abstraction (it comes from the expansion of `for`

, which is an
implementation detail), and worse — it is an error about something
that the user didn’t write.

Yet another aspect of this problem is that sometimes we need to get
creative solutions where it would be very simple to write the
corresponding Racket code. For example, consider the problem of writing
a `rev-app`

macro — (rev-app F E …) should evaluate to a function
similar to (F E …), except that we want the evaluation to go from
right to left instead of the usual left-to-right that Racket does. This
code is obviously very broken:

(define-syntax-rule (rev-app F E ...)

(let (reverse ([x E] ...))

(F x ...)))

(let (reverse ([x E] ...))

(F x ...)))

because it *generates* a malformed `let`

form — there is no way for
the macro expander to somehow know that the `reverse`

should happen at
the transformation level. In this case, we can actually solve this
using a helper macro to do the reversing:

(define-syntax-rule (rev-app F E ...)

(rev-app-helper F (E ...) ()))

(define-syntax rev-app-helper

(syntax-rules ()

;; this rule does the reversing, collecting the reversed

;; sequence in the last part

[(rev-app-helper F (E0 E ...) (E* ...))

(rev-app-helper F (E ...) (E0 E* ...))]

;; and this rule fires up when we're done with the reversal

[(rev-app-helper F () (E ...))

(let ([x E] ...)

(F x ...))]))

(rev-app-helper F (E ...) ()))

(define-syntax rev-app-helper

(syntax-rules ()

;; this rule does the reversing, collecting the reversed

;; sequence in the last part

[(rev-app-helper F (E0 E ...) (E* ...))

(rev-app-helper F (E ...) (E0 E* ...))]

;; and this rule fires up when we're done with the reversal

[(rev-app-helper F () (E ...))

(let ([x E] ...)

(F x ...))]))

There are still problems with this — it complains about `x ...`

because there is a single `x`

there rather than a sequence of them; and
even if it did somehow work, we also need the `x`

s in that last line in
the original order rather than the reversed one. So the solution is
complicated by collecting new `x`

s while reversing — and since we need
them in both orders, we’re going to collect both orders:

(define-syntax-rule (rev-app F E ...)

(rev-app-helper F (E ...) () () ()))

(define-syntax rev-app-helper

(syntax-rules ()

;; this rule does the reversing, collecting the reversed

;; sequence in the last part -- also make up new identifiers

;; and collect them in *both* directions (`X' is the straight

;; sequence of identifiers, `X*' is the reversed one, and `E*'

;; is the reversed expression sequence); note that each

;; iteration introduces a new identifier called `t'

[(rev-app-helper F (E0 E ...) (X ... ) ( X* ...) ( E* ...))

(rev-app-helper F ( E ...) (X ... t) (t X* ...) (E0 E* ...))]

;; and this rule fires up when we're done with the reversal and

;; the generation

[(rev-app-helper F () (x ...) (x* ...) (E* ...))

(let ([x* E*] ...)

(F x ...))]))

;; see that it works

(define (show x) (printf ">>> ~s\n" x) x)

(rev-app list (show 1) (show 2) (show 3))

(rev-app-helper F (E ...) () () ()))

(define-syntax rev-app-helper

(syntax-rules ()

;; this rule does the reversing, collecting the reversed

;; sequence in the last part -- also make up new identifiers

;; and collect them in *both* directions (`X' is the straight

;; sequence of identifiers, `X*' is the reversed one, and `E*'

;; is the reversed expression sequence); note that each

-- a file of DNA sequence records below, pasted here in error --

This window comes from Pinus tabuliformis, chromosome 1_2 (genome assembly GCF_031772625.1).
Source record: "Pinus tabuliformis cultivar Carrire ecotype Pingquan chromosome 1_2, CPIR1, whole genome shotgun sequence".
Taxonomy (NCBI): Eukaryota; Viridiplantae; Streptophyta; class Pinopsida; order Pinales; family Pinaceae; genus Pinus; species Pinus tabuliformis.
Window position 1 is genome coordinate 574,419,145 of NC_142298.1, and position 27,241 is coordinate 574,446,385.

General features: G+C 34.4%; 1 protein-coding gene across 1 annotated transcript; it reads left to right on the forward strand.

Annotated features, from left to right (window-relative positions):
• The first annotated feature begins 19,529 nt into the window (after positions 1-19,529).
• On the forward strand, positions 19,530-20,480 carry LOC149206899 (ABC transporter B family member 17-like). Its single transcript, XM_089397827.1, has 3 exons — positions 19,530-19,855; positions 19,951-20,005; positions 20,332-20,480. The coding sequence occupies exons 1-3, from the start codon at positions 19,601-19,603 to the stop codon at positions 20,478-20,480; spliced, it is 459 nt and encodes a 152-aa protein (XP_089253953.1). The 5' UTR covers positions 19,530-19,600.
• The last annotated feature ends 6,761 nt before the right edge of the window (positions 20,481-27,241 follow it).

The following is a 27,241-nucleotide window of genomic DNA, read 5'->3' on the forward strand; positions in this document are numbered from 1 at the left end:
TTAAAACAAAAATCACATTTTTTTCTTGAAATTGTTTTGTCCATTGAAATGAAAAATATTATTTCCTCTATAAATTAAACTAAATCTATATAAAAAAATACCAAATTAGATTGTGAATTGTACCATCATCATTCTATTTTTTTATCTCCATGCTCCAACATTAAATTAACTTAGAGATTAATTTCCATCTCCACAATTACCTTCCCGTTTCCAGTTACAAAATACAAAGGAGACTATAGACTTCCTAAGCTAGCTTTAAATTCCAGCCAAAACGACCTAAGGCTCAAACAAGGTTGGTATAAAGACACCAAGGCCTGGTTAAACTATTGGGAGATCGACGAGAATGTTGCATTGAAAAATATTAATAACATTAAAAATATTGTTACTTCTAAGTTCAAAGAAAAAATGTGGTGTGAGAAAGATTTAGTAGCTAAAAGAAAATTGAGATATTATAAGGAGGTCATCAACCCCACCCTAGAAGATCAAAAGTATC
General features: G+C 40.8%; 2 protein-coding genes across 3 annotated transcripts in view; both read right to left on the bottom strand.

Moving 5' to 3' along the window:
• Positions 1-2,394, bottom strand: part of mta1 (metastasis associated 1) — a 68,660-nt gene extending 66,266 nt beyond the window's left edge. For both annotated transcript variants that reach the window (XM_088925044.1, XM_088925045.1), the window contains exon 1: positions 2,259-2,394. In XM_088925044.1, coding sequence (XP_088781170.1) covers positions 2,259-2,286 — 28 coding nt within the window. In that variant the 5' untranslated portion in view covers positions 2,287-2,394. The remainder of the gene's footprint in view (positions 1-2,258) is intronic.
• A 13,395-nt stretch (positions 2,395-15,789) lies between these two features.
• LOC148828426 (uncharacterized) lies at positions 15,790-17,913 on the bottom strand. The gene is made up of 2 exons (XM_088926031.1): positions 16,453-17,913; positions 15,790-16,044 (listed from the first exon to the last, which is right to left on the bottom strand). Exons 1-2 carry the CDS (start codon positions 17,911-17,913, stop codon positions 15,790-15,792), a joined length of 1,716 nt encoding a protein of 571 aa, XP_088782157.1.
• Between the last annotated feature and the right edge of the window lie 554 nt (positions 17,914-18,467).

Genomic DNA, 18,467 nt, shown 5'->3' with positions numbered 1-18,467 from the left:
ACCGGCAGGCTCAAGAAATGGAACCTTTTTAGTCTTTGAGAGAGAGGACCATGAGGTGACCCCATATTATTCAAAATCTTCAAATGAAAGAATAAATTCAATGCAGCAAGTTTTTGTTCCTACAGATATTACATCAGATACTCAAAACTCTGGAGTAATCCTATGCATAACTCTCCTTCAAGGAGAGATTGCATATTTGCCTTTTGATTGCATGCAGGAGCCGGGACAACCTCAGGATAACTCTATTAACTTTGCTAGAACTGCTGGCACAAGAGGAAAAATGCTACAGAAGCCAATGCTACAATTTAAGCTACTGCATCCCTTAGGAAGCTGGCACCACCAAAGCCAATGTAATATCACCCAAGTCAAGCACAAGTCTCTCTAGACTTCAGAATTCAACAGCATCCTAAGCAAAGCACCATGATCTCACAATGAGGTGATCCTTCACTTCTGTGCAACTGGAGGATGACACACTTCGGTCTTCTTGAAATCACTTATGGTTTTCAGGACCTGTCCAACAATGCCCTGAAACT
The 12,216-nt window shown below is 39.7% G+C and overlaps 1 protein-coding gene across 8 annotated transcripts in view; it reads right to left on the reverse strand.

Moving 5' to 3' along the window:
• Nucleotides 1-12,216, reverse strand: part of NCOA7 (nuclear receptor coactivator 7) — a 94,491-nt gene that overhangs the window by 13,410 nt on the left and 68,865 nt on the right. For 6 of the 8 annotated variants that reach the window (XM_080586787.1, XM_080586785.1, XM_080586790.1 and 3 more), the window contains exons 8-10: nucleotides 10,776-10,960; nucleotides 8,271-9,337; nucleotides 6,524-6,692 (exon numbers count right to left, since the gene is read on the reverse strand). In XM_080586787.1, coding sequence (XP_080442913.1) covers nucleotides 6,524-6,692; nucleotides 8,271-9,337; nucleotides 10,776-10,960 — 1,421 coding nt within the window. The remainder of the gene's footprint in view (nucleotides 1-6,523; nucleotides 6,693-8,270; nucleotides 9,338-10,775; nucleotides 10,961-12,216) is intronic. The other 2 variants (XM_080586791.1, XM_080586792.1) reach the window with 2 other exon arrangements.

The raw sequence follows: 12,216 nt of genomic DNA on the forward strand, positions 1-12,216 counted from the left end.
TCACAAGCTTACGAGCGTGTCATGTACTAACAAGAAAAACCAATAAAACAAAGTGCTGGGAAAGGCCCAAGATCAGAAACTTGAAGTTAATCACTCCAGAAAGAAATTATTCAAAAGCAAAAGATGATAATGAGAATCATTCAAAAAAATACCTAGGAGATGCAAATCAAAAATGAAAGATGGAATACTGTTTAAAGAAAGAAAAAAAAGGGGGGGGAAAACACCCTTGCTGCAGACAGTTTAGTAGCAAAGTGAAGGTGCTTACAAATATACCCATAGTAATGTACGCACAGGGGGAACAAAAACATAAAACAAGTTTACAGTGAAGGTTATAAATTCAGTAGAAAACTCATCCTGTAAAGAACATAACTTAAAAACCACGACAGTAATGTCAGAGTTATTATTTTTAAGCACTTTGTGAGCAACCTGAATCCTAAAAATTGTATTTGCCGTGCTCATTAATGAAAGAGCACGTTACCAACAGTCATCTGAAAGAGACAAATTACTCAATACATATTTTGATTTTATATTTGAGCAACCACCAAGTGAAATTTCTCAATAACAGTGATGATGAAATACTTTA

;; iteration introduces a new identifier called `t'

[(rev-app-helper F (E0 E ...) (X ... ) ( X* ...) ( E* ...))

(rev-app-helper F ( E ...) (X ... t) (t X* ...) (E0 E* ...))]

;; and this rule fires up when we're done with the reversal and

;; the generation

[(rev-app-helper F () (x ...) (x* ...) (E* ...))

(let ([x* E*] ...)

(F x ...))]))

;; see that it works

(define (show x) (printf ">>> ~s\n" x) x)

(rev-app list (show 1) (show 2) (show 3))

So, this worked, but in this case the simplicity of the `syntax-rules`

rewrite language worked against us, and made a very inconvenient
solution. This could have been much easier if we could just write a
“meta-level” reverse, and a use of `map`

to generate the names.

… And all of that was just the first problem. The second one is even
harder: `syntax-rules`

is *designed* to avoid all name captures, but
what if we *want* to break hygiene? There are some cases where you want
a macro that “injects” a user-visible identifier into its result. The
most common (and therefore the classic) example of this is an anaphoric
`if`

macro, that binds `it`

to the result of the test (which can be any
value, not just a boolean):

;; find the element of `l' that is immediately following `x'

;; (assumes that if `x' is found, it is not the last one)

(define (after x l)

(let ([m (member x l)])

(if m

(second m)

(error 'after "~s not found in ~s" x l))))

;; (assumes that if `x' is found, it is not the last one)

(define (after x l)

(let ([m (member x l)])

(if m

(second m)

(error 'after "~s not found in ~s" x l))))

which we want to turn to:

;; find the element of `l' that is immediately following `x'

;; (assumes that if `x' is found, it is not the last one)

(define (after x l)

(if (member x l)

(second it)

(error 'after "~s not found in ~s" x l)))

;; (assumes that if `x' is found, it is not the last one)

(define (after x l)

(if (member x l)

(second it)

(error 'after "~s not found in ~s" x l)))

The obvious definition of `if-it’ doesn’t work:

(define-syntax-rule (if-it E1 E2 E3)

(let ([it E1]) (if it E2 E3)))

(let ([it E1]) (if it E2 E3)))

The reason it doesn’t work should be obvious now — it is *designed* to
avoid the `it`

that the macro introduced from interfering with the `it`

that the user code uses.

Next, we’ll see Racket’s “low level” macro system, which can later be used to solve these problems.